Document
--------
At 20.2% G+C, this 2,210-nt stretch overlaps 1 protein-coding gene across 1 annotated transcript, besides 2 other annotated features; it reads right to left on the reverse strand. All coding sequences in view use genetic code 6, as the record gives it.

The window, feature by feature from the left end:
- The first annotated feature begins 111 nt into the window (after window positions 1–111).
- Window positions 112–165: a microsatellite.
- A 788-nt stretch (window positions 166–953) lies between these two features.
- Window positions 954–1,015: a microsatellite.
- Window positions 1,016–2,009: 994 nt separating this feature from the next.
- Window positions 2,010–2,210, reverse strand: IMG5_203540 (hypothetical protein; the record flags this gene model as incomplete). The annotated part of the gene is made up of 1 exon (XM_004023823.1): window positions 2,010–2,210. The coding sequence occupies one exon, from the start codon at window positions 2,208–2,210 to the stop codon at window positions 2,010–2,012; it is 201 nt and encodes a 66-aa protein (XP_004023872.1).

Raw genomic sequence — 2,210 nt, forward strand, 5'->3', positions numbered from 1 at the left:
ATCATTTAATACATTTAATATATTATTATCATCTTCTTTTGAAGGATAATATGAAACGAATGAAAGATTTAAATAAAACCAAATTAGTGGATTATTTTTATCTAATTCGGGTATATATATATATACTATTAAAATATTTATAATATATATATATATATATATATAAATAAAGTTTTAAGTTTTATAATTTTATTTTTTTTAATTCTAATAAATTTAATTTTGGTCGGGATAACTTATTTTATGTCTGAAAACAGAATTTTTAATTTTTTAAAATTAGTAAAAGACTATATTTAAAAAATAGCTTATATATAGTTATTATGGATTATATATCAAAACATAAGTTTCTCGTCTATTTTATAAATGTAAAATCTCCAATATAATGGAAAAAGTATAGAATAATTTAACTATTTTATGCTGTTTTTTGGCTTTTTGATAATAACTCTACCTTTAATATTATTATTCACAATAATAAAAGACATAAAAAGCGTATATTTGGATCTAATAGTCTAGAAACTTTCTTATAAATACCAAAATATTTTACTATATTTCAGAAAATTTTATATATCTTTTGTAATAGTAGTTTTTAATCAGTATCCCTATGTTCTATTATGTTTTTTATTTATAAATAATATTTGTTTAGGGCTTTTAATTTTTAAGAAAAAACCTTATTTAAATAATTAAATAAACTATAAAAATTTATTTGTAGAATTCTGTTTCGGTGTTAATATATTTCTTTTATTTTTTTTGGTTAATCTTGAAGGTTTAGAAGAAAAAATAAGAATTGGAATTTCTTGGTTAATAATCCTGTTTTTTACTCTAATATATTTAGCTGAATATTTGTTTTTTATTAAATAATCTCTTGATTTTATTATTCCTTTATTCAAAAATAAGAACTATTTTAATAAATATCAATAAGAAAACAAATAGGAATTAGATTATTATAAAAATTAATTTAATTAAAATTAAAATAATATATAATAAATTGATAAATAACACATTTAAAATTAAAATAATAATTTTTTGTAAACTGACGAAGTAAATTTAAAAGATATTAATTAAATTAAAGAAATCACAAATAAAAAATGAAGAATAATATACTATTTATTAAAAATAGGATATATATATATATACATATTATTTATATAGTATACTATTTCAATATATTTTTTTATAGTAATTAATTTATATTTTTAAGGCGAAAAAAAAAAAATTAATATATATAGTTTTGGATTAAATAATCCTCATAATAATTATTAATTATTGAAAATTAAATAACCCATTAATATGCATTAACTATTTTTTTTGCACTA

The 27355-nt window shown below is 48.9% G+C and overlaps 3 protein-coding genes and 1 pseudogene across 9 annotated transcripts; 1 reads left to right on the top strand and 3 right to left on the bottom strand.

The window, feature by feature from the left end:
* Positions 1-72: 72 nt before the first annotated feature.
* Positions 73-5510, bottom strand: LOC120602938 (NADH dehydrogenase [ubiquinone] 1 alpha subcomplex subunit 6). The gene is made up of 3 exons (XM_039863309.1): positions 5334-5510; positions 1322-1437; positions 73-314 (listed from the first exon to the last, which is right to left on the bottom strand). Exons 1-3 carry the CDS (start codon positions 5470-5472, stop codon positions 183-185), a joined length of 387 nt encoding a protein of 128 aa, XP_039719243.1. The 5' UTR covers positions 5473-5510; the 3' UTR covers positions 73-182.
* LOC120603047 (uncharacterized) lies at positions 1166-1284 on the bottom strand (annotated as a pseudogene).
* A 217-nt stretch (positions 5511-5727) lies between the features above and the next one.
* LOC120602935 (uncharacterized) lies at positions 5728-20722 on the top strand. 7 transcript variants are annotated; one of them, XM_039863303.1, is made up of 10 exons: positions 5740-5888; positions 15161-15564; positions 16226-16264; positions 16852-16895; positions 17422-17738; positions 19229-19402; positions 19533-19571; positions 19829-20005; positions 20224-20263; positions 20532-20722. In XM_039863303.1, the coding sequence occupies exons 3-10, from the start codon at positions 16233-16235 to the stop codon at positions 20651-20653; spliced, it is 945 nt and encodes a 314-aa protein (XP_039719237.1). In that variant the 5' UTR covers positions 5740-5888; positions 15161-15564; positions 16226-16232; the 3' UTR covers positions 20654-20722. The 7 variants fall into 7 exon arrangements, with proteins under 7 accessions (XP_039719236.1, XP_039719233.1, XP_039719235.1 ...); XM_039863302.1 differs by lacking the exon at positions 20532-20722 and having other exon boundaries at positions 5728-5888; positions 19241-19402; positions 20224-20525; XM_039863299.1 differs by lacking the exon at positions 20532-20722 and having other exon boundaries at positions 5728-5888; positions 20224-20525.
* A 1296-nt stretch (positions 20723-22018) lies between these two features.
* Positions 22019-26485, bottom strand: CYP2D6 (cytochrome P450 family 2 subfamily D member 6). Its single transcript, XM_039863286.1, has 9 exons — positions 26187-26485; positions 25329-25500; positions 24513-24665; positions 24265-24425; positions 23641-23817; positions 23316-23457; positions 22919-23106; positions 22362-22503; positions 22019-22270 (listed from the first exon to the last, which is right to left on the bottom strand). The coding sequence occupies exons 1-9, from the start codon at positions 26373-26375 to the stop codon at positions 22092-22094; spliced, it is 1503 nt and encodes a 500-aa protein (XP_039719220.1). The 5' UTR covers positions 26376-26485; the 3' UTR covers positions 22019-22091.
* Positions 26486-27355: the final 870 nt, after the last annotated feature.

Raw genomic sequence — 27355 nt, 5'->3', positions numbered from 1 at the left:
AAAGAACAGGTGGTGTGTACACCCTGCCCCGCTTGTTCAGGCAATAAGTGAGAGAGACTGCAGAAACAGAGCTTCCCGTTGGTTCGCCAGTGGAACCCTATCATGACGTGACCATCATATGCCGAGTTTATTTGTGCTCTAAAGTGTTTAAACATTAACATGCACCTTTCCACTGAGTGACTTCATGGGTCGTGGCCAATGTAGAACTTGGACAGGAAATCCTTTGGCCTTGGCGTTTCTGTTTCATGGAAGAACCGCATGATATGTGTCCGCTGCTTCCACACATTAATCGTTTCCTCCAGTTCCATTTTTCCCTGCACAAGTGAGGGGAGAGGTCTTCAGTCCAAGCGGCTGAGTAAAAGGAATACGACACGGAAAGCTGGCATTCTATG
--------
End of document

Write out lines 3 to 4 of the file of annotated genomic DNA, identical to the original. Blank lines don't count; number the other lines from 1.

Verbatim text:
- The first annotated feature begins 111 nt into the window (after window positions 1–111).
- Window positions 112–165: a microsatellite.